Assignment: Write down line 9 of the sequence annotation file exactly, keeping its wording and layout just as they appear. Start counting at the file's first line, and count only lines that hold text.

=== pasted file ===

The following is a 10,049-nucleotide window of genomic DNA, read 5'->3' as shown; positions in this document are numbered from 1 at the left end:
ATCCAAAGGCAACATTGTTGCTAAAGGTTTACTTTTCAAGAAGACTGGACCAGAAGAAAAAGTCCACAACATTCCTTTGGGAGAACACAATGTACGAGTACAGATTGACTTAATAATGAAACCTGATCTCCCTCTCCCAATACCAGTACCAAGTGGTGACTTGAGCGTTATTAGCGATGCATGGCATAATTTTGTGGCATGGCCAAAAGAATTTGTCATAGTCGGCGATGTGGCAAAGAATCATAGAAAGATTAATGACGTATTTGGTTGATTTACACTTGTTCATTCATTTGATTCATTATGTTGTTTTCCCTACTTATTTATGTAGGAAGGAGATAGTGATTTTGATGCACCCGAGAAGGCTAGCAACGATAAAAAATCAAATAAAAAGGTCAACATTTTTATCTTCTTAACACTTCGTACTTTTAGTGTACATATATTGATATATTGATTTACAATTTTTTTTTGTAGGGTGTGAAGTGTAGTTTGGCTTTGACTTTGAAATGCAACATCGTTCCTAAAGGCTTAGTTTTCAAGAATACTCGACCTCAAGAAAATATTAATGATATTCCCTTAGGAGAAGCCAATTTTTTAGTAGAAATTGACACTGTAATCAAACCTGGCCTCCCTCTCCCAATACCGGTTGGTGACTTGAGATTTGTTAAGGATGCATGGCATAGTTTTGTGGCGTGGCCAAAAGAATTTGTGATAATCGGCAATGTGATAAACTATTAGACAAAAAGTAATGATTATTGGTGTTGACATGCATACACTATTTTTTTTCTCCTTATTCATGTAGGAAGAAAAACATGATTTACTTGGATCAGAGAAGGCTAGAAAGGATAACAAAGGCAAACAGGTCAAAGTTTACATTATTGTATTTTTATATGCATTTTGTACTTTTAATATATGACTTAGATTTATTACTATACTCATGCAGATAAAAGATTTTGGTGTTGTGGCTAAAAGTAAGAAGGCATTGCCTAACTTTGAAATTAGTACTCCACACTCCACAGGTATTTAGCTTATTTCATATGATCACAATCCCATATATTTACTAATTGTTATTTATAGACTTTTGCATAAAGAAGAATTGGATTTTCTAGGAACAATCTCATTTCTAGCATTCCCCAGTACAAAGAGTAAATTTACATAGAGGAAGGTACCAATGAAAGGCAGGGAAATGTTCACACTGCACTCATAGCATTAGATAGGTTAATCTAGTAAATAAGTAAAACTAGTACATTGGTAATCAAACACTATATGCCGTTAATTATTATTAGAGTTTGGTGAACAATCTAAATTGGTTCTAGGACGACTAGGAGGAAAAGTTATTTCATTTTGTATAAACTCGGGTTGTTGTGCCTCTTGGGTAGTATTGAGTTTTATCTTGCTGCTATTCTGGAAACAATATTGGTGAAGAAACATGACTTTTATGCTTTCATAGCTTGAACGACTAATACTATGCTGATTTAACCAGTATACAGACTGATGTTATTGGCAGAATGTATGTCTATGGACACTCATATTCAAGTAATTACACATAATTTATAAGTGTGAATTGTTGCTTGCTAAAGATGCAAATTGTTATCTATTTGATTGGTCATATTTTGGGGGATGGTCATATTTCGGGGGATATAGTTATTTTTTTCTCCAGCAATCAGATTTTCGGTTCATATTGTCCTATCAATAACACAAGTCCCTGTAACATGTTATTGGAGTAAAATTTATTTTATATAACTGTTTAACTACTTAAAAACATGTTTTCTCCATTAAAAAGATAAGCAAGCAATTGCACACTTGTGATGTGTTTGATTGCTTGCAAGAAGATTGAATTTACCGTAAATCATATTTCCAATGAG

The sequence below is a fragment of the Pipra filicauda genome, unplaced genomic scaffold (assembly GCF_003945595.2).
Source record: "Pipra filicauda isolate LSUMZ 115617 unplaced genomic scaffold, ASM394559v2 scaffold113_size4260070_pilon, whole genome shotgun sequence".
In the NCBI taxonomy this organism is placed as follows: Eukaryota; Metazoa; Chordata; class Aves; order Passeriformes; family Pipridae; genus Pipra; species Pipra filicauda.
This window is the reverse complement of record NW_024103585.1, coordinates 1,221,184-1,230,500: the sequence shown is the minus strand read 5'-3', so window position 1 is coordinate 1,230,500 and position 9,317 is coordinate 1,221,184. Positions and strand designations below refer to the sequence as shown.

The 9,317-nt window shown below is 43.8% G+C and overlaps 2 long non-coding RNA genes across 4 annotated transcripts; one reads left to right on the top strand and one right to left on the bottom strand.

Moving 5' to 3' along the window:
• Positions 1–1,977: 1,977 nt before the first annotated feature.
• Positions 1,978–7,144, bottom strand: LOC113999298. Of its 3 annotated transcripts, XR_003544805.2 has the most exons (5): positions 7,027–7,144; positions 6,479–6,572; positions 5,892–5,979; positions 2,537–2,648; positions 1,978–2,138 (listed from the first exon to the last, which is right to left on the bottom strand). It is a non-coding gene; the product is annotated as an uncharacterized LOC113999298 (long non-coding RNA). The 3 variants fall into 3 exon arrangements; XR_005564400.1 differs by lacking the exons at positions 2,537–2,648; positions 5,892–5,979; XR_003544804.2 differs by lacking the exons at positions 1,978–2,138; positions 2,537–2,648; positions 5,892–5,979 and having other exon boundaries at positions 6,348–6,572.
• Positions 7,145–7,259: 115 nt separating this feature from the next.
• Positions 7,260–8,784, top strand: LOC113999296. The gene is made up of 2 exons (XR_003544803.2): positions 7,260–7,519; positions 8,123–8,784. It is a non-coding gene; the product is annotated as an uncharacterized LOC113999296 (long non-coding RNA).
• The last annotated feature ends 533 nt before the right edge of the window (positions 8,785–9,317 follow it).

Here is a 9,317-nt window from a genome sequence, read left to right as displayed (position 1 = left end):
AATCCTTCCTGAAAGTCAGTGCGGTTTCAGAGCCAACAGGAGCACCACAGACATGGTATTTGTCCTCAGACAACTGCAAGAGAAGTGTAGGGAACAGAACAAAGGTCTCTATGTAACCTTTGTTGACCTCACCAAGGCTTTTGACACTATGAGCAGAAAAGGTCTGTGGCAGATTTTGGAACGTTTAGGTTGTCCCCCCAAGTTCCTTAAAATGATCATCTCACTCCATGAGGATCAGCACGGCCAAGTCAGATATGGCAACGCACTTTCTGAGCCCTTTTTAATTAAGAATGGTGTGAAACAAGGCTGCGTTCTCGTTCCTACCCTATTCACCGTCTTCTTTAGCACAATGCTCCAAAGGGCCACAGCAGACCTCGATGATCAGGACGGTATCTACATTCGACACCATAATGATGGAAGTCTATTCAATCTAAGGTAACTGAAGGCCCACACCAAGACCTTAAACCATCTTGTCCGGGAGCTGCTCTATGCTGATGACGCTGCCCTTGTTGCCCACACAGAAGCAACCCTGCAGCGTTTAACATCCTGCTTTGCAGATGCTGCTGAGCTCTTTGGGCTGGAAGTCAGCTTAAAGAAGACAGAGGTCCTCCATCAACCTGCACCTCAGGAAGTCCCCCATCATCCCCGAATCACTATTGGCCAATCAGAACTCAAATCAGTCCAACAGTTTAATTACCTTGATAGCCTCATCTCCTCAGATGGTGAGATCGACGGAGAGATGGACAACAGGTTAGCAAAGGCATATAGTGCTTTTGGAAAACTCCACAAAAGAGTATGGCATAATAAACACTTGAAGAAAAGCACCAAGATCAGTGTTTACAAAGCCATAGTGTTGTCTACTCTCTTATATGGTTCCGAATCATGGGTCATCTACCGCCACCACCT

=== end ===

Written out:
• Positions 1–1,977: 1,977 nt before the first annotated feature.